Wyatt: The BBC's international history has been based on trust. For sixty years, the BBC has been a powerful world force, respected in international broadcasting, trusted for our accuracy and valued for our independence. We will never compromise that trust, and we recognize that this will sometimes give rise to problems. It's a fundamental the audience will expect of us as the world becomes more competitive and as huge commercial global alliances rise up around us.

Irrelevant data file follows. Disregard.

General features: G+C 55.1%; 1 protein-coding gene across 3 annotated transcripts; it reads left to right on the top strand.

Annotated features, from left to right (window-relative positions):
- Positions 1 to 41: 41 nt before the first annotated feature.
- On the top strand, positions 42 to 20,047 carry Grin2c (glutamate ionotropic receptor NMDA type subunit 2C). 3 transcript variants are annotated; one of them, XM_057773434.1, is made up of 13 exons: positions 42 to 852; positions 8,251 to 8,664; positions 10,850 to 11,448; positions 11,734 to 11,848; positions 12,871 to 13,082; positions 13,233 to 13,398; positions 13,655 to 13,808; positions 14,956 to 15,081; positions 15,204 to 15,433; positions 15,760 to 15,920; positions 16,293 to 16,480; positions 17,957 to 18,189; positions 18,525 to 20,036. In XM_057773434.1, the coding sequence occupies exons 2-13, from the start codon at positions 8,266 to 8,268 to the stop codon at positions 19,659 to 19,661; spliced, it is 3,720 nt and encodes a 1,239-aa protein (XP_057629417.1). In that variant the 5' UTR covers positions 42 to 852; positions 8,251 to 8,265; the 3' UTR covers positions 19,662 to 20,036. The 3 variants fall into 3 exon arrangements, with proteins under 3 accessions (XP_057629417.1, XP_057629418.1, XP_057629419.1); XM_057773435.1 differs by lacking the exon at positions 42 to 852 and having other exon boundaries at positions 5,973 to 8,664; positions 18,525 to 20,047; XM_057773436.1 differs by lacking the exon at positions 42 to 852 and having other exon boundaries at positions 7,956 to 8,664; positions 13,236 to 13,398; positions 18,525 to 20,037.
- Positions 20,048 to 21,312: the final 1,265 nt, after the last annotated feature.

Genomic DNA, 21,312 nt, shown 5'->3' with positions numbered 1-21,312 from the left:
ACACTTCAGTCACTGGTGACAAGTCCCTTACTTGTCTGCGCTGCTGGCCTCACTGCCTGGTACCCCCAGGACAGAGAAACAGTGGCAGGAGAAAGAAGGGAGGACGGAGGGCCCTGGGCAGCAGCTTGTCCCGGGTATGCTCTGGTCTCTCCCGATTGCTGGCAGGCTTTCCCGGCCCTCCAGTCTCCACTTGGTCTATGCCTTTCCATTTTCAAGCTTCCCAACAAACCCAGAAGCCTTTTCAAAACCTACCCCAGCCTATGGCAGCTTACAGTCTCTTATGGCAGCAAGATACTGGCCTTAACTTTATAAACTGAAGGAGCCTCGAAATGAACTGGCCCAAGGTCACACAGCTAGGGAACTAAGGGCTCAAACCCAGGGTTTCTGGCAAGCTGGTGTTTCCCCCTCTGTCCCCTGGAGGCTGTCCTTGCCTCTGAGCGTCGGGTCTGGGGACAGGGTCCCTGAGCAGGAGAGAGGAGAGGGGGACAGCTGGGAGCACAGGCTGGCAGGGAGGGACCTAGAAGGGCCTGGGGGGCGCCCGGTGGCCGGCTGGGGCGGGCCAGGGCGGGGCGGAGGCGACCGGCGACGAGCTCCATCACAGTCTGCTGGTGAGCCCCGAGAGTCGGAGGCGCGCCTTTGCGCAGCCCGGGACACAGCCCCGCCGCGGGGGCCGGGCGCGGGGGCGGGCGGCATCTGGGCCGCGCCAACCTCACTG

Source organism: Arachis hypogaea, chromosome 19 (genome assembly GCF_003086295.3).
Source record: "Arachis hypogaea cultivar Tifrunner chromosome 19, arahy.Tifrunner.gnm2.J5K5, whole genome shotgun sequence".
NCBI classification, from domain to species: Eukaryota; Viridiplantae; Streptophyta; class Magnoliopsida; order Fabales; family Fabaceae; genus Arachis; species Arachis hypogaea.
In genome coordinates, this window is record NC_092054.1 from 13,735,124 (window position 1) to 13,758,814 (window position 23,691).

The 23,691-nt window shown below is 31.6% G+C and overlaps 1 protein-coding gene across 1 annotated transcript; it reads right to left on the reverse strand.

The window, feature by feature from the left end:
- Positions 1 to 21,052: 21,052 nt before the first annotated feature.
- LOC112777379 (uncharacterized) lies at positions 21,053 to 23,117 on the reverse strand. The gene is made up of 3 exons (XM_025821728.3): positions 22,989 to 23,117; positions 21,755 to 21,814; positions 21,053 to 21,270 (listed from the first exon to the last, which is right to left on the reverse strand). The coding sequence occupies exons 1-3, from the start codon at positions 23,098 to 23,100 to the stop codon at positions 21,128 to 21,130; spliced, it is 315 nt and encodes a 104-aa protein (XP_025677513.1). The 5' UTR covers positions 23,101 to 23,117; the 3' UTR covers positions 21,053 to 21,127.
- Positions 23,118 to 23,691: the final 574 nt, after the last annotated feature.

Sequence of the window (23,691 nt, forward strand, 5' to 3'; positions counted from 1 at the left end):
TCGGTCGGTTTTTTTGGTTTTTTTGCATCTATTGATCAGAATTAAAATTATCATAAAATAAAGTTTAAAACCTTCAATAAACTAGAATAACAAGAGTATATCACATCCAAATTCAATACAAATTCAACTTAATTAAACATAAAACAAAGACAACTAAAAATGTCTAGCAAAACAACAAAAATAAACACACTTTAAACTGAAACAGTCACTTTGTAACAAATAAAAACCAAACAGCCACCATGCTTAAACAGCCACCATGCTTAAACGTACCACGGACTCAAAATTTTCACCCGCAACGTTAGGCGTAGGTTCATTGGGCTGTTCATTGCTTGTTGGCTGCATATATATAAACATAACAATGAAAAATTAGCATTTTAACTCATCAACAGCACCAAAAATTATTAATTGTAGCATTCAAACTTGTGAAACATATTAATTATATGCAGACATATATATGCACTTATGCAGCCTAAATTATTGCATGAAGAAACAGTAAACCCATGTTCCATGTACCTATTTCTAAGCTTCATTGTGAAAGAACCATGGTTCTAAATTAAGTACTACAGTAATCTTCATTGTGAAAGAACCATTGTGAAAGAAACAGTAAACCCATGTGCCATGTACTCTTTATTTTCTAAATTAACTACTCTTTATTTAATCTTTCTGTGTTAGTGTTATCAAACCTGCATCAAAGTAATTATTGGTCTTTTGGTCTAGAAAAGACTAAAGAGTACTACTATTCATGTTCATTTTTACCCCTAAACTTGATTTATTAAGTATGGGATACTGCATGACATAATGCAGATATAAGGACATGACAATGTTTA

In the digital future, the BBC has said that we want to be the world's first choice for authoritative and impartial news and information. Two hundred and fifty million people around the world listen to our programs each week. We reach developing markets that are of little interest to the more commercial players and believe we are in a strong position to meet local needs.
I think that a strong, independent voice is good for Britain, but I don't think I describe it in any sense as "cultural imperialism." What we hope we are doing, through our government-funded radio services and through our commercial ventures (such as the deal with Discovery to create global television networks), is bringing the best of Britain to the world.